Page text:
I say the shield is silver; how can it be gold 2 Is it not white 7 doth it not glisten ? hath it not lustre P what else can it be 2 My neighbor suggests sportively that it is tin ; whereupon I impugn my neighbor's good-sense; and that is a logical conclusion of the controversy. It does not occur to me that a man may differ in opinion from his fellows, and yet not be a convicted felon or a disturber of the peace. His views are his ; foolish, perhaps, from my standpoint; yet, because he is not so wise as I, is he any the less entitled to courtesy, to consideration and charity, -is he the less a fond father, a patriot, or an honorable man 2 Why insist that of all the world I am sagest and always right 2 Why shall I break the images men set up 2 Iconoclast that I am, reflection would show me what long years ago my copy-book told me, Hunanum est errare, — and that violence, intolerance, and discourtesy are poor weapons to fight prejudice and bigotry with. Come! let us throw them aside hereafter ; let none be persecuted or derided in social circles for their opin ions' sake. There are more forcible arguments than vituperation and personality, and if we cannot convince, let us be content. The world is made for all. When my Uncle Toby took the fly and let him out, he did as men should to others who differ in opinion. Go! I say to the sceptic, the world is wide enough for thee and me. At the commencement of this paper, I said it was no mystery where the disonsolate came from, -society made hem; and I reassert it as my convicion that the supply is far ahead of the I say too many in society are hollow and false, and not true to themselves, nor to the instinct planted in every human breast. By word or deed I convey to my vis-à-vis in the crowded salon my opinion that our host's daughter is a failure; the money spent upon her education is thrown away. She has no air, no manner, no tone. My vis-à-vis understands me, and, taking her cue, goes to the cherished of her heart, and straightway repeats the slander, and we smile and smile and are villains. “Vanity of vanities, all is vanity, saith the Preacher,” and I say after him, Is there nothing but nettles in the world's garden, -nothing but noxious weeds o Have we no traits and sentiments which are lofty and ennobling? Why cannot we see these and talk about them But whoever went to a party where the guests talked of virtue 2 Here is Straitlace. His wife is in the country; he will therefore bear watching. Come! let us invent and suppose, let us pry and peek. Ah, ha! I see a letter, —a billet-dour, a delicately scented one, and he is so close to me in the cars that, by the merest accident I assure you, I am able to read the beginning, — “Dearest of my soul.” There, that is quite enough. Dearest of her soul, indeed! Do wives begin letters in that way? Not many. Shocking Dreadful And then my comrades and I roll the sweet morsel under our tongues, when, after all, the model husband was only reading his model wife's letter. Or look at this phase of uncharitableness. What a happy faculty my countrymen have for finding out each other's business. I move into some country village, where a small but select community meet and agitate various topics for the moral regeneration of all. I am from the city, and therefore have some ways easily noticed. I am unquestionably “stuck up,” and am hardly settled in my place before a tea-party is held, not to do me honor, but to sit in inquest upon me and my family. Are our virtues discussed at the inquest? Have we any good qualities? Are we not almost outcasts? How we drawl our words, for example. We wear white skirts, when balmorals are good enough for most folks. We starve our children, too, because they get only bread and milk for tea, and no pies or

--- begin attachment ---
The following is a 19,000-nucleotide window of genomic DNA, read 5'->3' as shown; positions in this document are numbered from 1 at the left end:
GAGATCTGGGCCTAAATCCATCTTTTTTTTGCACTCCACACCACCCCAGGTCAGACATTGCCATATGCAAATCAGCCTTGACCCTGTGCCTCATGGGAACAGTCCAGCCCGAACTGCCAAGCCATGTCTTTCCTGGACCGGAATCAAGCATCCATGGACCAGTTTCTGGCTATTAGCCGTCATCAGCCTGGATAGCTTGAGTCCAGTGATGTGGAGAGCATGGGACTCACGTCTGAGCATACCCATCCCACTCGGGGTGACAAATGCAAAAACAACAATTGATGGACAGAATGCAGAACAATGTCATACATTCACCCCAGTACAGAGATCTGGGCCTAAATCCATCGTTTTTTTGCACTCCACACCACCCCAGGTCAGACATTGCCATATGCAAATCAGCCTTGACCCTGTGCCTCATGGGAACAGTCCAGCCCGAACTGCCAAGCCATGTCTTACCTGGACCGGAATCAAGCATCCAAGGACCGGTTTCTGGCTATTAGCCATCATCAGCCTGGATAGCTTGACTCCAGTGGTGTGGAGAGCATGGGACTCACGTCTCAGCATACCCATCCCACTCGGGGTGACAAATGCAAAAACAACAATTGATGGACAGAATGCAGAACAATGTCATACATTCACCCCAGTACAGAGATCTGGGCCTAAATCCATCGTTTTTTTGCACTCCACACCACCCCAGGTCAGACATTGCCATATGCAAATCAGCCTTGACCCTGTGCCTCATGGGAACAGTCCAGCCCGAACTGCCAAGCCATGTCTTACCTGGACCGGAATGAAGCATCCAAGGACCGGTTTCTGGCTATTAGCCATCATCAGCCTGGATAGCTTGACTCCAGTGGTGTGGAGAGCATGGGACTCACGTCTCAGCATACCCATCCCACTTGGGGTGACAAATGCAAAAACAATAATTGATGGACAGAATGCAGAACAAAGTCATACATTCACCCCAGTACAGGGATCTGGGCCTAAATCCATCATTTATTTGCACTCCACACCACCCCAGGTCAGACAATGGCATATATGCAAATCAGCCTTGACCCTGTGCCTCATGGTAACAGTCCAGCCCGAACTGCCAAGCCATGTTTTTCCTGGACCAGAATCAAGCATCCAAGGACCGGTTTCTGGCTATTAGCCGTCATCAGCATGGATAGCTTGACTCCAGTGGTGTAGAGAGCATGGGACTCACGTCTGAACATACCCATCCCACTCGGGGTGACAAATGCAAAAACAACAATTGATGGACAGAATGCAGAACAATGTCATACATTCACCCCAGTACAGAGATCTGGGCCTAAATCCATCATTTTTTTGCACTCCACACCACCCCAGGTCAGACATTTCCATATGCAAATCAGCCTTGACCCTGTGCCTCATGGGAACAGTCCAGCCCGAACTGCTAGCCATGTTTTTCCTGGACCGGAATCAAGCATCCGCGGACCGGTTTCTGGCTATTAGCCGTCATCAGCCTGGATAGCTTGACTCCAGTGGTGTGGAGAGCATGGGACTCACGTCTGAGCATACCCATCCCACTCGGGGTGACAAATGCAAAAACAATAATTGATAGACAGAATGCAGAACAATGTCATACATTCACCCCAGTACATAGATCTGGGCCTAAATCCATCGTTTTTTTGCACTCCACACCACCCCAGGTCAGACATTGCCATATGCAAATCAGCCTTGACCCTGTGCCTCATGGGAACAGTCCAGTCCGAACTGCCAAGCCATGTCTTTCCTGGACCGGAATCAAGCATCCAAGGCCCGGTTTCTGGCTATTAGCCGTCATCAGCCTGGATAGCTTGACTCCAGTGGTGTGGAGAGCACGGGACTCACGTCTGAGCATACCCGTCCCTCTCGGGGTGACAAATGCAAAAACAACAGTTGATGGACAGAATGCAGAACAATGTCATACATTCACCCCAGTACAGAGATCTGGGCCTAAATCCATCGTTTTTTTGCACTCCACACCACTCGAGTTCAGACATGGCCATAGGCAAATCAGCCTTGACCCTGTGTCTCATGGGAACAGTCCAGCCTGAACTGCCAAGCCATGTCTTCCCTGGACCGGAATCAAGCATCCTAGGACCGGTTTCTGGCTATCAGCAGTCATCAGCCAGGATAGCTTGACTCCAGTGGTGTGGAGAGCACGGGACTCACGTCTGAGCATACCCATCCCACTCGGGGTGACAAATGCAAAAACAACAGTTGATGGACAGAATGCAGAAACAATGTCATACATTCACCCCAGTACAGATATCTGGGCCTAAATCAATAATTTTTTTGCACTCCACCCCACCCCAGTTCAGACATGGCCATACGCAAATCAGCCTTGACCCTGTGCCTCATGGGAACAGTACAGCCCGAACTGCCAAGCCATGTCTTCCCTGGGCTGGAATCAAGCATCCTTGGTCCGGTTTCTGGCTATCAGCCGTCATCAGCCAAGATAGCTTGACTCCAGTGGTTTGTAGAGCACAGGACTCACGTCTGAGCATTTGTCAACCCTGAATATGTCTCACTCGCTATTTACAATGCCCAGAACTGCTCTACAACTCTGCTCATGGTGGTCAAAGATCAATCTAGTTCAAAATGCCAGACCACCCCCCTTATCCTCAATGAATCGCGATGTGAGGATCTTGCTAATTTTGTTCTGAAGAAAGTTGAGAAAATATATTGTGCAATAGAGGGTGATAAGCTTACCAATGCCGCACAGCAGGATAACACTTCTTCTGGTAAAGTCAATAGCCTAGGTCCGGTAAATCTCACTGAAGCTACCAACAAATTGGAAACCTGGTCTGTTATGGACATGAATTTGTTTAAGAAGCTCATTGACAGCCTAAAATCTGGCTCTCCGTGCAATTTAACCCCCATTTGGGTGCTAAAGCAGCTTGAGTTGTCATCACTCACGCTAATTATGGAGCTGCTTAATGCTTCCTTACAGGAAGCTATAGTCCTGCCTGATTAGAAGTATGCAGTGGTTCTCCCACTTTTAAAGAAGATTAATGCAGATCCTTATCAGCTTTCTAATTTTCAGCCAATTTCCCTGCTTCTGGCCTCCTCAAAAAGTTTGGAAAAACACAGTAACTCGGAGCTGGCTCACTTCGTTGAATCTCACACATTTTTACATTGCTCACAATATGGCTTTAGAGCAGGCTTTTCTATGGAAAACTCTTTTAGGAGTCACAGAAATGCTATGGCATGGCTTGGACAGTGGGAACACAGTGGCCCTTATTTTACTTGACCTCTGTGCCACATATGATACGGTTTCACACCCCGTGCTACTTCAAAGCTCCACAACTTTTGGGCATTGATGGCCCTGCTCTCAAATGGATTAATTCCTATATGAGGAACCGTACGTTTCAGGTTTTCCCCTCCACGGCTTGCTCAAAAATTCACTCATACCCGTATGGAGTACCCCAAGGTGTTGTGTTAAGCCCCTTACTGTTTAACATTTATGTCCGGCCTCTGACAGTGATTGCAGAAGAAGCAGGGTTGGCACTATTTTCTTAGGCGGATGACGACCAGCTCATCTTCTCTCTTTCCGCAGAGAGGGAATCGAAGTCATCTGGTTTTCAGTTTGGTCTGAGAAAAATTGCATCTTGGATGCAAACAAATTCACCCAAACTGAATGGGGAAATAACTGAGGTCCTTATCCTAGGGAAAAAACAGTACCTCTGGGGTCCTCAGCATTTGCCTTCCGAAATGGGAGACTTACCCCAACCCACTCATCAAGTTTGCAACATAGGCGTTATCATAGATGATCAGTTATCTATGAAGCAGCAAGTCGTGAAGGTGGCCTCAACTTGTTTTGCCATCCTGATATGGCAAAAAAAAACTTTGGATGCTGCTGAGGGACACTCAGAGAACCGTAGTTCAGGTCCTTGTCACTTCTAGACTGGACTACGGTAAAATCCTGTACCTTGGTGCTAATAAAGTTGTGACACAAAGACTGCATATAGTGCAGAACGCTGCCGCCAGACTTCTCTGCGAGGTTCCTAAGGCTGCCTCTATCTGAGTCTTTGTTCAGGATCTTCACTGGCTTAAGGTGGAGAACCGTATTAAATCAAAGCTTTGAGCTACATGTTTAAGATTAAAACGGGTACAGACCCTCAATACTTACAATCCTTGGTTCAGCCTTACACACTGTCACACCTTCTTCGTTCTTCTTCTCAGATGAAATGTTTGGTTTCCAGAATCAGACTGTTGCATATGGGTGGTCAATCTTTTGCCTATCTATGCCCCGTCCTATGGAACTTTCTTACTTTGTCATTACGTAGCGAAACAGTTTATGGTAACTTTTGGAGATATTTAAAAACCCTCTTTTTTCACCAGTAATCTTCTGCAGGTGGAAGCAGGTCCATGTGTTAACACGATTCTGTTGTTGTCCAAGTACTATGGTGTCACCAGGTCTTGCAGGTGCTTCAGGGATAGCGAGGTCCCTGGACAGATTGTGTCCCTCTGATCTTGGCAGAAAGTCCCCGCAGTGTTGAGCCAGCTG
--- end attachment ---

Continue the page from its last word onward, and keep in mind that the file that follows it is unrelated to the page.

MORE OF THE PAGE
cakes. In short, how very far below our neighbors we are in social standing! Go to, ye shallow dissemblers, retailers of scandal, disturbers of the peace! Leave us in peace, and possess your souls in patience. We are human, and frail even as you are. We have faults and virtues. Why not extend the hand of friendship to us? Why not be courteous, instead of making us detest your presence,—instead of souring our tempers, and making us feel as though every one's hand was against us? There is that Abigail, whom I have often seen lounging at the next door below. She snuffeth scandal from afar. She heareth the whisperings and innuendoes of them that traffic in reputations, and she loseth little time ere she adorns the secret meetings of the conspirators with her presence. Away with her to the scaffold ! she is chiefest among the malefactors. Offer her up a sacrifice to charity, and let none say may ! Suppose I stand by when the talebearer begins his monotonous song, what am I to lose by keeping silent, as he tears my neighbor to pieces? There were two maidens, saith the fable, one of whom was lovely to look upon, while the other was plain; but when the former spake, toads and serpents fell from her lips, while from the unlovely lips came diamonds and pearls. I know which I should have wooed, and I hope won, for I value more a quiet life than false lips and a tongue that speaketh lies. “Speech is silvern, but silence is golden.” I shall be silent when the detractor begins his tale. “Teach me to hide the saults I see, “And feel for others' woe,” saith the poet, and, though he may be accused of uttering a platitude, I subscribe to it. I am willing to forgive and forget, instead of enlarging upon all the flaws, all the weaknesses, of human nature. I shall not thunder on the roof of some hapless wretch who has stumbled, fallen by the wayside, and cry, “Come out! come out! thou villain, and